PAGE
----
Here Paul raises a more particular version of the general complaint in verse 5. Perhaps it is not so unfortunate that God’s wrath is poured out upon other sinners, but what cause has He to judge my sin if by my lying His truth abounds and to His glory? If God is glorified by my sin by way of contrast, then am I not to be commended for providing the example by which God’s honor is recognized? But the same answer Paul gives in verse 6 applies here. God’s judgment upon sin is righteously revealed not only in judging sin as a general matter, but by judging the sin of every particular offender. Thus, no man escapes the judgment of God upon His sin, for God is not satisfied to overlook any sin without justly condemning it.
Paul continues to heap scorn upon the folly of impious objectors. For some in his own day were testifying that it must be a good thing to do evil if by it God brings about the good. Paul reaffirms the same that he first affirms—the condemnation of such sinners if just for God is just in punishing all sin by His righteous wrath.
But if Paul is addressing the folly of sophistical arguments, he is not unaware of the pious Jew. For no one is better than another simply by according more reverence or recording less sin. Paul returns to what he has laid in the first two chapters, that all men, Jews and Gentiles are under the penalty and curse of sin. For it has been assumed throughout that though keeping the Law perfectly provides righteousness before God, it is revealed that no man has ever kept the Law with his whole heart.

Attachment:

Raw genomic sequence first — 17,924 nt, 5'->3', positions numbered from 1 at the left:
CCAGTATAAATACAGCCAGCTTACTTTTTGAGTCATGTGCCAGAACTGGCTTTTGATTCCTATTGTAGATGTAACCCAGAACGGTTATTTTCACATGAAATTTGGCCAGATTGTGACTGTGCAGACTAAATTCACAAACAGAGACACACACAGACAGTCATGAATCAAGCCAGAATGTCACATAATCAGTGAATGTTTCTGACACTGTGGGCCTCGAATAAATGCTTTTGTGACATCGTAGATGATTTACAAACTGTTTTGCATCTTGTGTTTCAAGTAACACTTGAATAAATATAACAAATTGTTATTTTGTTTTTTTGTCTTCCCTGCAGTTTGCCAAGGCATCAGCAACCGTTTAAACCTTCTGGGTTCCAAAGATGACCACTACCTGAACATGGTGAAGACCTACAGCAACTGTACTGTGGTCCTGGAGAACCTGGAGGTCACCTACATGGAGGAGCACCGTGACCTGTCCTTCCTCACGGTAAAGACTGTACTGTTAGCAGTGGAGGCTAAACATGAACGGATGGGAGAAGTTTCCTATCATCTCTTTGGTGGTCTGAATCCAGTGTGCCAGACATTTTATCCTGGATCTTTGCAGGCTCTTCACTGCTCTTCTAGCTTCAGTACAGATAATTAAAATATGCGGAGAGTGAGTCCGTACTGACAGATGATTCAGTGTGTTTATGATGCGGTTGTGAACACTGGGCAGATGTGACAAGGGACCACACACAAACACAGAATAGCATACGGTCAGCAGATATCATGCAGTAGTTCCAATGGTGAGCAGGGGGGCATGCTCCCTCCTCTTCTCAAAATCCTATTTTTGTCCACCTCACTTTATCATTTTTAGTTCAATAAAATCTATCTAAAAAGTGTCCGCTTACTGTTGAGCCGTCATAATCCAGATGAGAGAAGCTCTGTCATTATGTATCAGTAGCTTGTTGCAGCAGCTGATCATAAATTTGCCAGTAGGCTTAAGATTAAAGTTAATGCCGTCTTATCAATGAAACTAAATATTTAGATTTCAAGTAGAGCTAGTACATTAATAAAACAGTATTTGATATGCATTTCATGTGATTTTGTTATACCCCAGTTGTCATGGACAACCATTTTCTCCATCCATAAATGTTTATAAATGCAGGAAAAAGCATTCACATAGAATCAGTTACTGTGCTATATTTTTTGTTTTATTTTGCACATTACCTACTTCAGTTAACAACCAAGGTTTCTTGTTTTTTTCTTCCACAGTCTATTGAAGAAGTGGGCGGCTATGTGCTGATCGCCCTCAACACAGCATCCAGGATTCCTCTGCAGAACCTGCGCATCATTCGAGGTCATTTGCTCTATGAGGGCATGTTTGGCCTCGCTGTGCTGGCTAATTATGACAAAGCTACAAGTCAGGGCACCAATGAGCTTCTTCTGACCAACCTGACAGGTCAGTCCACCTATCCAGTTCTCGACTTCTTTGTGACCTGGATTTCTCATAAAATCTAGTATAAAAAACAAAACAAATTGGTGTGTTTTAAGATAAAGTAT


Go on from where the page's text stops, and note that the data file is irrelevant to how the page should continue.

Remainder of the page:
Paul presses home the point of sin with a quotation from Psalm 14:1-3 and Psalm 53:1-3 that spans this verse and the next two. Then he quotes also from further Psalms and from Isaiah in verses 13-18. In this verse it plainly says that no one is righteous, not one at all. It is astounding that the Jews who had this testimony from God’s Word would consider themselves righteous according to the Law. Yet are we so different in our own way today? How frequently have I heard the boasts of Christians who seek the praise and honor for their efforts on behalf of God? And what more could such boasting spring from but a heart that seeks to please God and justify himself by means of duties done? Yet none today accomplish the Law perfectly anymore than the men of Paul’s day did. Christ alone is the righteous one who has completely fulfilled the Law.
As if it were not enough to know that we are without any righteousness, God’s Word condemns us in our ignorance of the Truth as well. No one has understood the mind of God unless God Himself has revealed His mind to that one. And we know from elsewhere in Scripture that God does not unite Himself with sin, so that those who know God, that is, those to whom God reveals Himself, must have been justified in Christ in order that God might testify by His Spirit to their mind, His Truth. For it also says that no one seeks after God, which means that it is God who searching out men to claim as His own, and in searching out men, He must also justify them, unite them with His Son, imputing His righteousness to them, and bringing them into sanctification and glory.